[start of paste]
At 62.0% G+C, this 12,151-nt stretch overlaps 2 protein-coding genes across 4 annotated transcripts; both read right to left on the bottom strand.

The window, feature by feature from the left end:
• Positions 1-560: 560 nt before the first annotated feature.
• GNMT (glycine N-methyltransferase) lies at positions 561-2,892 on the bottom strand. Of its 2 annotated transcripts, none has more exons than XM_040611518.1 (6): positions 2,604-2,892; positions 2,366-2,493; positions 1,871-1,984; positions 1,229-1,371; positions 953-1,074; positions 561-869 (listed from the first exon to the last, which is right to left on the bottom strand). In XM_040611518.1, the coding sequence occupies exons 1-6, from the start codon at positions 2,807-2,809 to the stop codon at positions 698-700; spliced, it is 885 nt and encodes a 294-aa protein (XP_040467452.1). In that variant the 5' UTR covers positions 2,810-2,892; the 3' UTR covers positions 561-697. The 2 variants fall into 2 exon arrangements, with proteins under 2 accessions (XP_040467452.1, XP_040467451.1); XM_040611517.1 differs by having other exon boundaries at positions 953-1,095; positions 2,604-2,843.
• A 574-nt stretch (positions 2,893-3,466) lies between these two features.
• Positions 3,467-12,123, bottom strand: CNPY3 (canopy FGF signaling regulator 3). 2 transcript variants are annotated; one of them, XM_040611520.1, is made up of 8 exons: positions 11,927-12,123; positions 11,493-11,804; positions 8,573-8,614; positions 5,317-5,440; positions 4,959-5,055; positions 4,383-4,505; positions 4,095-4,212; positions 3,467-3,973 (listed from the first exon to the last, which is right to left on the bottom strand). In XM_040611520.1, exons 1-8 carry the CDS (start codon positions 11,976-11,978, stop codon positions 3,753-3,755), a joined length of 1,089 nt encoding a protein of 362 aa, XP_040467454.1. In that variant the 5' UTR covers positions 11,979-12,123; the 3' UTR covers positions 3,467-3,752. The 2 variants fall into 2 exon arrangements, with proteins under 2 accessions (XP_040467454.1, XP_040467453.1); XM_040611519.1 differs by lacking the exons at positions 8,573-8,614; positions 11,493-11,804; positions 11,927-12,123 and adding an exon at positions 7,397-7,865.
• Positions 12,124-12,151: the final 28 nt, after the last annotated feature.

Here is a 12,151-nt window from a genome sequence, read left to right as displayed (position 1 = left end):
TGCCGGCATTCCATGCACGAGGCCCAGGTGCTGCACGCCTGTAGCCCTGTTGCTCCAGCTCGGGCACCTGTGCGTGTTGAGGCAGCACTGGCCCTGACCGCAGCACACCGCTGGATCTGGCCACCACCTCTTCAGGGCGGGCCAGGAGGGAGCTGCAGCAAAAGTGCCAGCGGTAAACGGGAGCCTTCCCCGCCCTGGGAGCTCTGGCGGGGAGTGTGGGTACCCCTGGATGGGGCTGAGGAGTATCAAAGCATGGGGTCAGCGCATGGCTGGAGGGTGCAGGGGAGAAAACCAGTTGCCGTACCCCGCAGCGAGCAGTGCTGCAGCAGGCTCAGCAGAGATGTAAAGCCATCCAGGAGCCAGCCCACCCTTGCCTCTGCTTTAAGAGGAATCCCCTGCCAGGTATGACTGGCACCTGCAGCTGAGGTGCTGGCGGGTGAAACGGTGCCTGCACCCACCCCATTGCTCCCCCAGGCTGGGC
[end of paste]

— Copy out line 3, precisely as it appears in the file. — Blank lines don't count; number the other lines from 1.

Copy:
• Positions 1-560: 560 nt before the first annotated feature.